One thing I like to talk about with prospective students is the fact that there are all sorts of folks at MIT.
For example, there is no majority ethnicity. MIT is about 35% white, 25% asian (of some persuasion), 15% Hispanic, 10% African-American, 1% Native American, and 9% International, and our minority community provides all of the cultural resources that make MIT feel like home to anyone.
We also have terrific socioeconomic diversity. 75% of MIT students graduated from public high schools, a rate that is much, much higher than many select private schools, and even a good deal higher than many state schools. Additionally, 15% of MIT students are the first generation of their family to go to college.
We also have terrific gender diversity for a science and engineering school. The MIT student body is composed of about 55% male and 45% female students (and a great LGBT community, I might add). While MIT is disporportionately male when compared to the college-going population as a whole (in 2005 57% of college students were female), we’ve come pretty close to gender parity, certainly much closer than most science and technology schools. I’m not going to name any other schools here, because many of them are trying their level best to encourage more wonderfully geeky young women to apply to their schools, but if you look around out there, you’ll see numbers like 20% for women, if even that.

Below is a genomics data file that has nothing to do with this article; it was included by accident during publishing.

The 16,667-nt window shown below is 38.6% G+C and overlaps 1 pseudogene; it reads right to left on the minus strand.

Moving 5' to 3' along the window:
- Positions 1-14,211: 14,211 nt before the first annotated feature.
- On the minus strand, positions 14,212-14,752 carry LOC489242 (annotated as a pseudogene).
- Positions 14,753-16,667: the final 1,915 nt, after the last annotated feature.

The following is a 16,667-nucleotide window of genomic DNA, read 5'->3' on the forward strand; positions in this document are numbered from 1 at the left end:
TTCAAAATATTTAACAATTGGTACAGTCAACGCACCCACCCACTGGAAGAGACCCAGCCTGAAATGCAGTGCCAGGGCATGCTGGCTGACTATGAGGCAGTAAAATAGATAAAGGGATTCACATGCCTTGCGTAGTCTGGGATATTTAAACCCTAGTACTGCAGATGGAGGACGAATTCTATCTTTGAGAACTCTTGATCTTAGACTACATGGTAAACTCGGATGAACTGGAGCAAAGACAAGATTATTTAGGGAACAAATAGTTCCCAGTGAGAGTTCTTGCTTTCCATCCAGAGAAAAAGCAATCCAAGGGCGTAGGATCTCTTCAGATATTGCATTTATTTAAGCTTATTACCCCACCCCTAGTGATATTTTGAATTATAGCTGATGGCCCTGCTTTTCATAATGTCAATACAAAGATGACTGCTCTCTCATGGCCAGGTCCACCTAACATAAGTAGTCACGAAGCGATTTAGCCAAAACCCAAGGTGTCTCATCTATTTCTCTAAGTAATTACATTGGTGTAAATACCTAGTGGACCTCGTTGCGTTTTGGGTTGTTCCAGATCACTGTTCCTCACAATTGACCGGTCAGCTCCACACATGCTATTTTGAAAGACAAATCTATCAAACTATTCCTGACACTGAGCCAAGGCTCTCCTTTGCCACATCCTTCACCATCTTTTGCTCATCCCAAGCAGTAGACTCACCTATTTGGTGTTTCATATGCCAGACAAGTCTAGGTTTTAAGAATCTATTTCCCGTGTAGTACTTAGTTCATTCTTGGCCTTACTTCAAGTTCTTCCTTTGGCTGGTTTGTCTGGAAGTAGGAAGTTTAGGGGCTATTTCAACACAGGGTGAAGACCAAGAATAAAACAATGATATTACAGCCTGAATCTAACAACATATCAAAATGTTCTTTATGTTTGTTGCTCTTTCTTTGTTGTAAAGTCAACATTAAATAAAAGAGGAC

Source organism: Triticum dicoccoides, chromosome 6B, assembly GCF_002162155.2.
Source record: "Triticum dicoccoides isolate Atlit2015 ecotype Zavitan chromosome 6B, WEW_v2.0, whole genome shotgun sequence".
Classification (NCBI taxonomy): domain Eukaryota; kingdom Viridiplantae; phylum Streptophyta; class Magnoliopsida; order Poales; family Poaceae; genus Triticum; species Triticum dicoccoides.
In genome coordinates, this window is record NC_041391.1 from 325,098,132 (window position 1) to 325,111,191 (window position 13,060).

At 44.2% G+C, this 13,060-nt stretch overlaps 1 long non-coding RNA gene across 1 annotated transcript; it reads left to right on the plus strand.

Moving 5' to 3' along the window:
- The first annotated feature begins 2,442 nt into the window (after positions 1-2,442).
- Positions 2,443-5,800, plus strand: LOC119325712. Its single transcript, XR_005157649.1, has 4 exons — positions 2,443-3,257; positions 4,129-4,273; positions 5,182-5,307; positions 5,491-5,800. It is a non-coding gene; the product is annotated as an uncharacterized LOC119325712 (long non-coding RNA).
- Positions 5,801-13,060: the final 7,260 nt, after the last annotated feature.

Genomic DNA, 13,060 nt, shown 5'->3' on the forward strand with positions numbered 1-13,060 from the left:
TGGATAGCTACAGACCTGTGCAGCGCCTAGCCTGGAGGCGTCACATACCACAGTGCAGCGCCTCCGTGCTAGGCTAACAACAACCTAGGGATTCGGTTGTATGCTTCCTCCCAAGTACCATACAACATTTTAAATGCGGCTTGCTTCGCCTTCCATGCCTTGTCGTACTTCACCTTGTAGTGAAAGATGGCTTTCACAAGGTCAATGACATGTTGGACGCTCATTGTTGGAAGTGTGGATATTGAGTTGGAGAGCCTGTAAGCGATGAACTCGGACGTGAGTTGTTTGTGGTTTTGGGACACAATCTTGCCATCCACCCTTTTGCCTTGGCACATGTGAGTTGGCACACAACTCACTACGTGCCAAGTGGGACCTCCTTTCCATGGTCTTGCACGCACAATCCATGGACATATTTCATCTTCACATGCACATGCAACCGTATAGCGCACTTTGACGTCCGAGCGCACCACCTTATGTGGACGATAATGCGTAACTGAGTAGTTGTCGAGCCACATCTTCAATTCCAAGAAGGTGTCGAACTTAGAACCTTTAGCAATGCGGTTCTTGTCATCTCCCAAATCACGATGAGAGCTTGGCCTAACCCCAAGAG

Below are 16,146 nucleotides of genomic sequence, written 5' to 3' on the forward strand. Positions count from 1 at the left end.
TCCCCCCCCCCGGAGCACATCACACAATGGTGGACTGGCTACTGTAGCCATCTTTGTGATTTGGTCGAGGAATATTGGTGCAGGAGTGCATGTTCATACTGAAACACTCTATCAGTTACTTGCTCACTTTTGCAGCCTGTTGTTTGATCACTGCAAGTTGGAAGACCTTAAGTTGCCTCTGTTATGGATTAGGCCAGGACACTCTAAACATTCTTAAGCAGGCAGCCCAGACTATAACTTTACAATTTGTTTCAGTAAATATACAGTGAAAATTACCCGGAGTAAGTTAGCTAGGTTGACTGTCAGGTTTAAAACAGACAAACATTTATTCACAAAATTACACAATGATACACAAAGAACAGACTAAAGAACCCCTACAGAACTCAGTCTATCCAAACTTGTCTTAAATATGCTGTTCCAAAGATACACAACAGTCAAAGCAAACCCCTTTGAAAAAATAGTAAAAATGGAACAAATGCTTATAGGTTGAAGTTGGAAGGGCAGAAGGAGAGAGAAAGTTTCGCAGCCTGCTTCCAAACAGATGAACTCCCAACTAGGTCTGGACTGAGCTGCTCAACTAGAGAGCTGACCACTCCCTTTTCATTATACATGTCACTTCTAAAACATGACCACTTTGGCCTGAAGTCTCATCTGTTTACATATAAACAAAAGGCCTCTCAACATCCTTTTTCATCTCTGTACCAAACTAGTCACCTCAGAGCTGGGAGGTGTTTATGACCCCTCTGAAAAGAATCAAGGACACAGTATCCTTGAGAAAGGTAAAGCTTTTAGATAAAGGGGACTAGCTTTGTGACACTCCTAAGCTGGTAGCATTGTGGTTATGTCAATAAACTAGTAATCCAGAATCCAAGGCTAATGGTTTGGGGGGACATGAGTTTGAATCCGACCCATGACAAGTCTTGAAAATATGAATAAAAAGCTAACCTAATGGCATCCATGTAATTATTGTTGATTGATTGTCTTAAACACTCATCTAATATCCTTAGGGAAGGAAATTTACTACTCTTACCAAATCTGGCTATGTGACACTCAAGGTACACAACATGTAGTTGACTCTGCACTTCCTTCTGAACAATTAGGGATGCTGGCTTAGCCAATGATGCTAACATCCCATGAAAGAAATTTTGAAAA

MIT women rock. (This you know, of course, from our many awesome blogger women). They’re a strong and self-selecting group, who absolutely love science and math (as well as, like Natanya, HASS!) They include (as we’ve mentioned in the blogs before) blogging PhD candidates and biochemist models.
All of which is really just a pretext for me to post this. Flight of the Conchords fans, enjoy!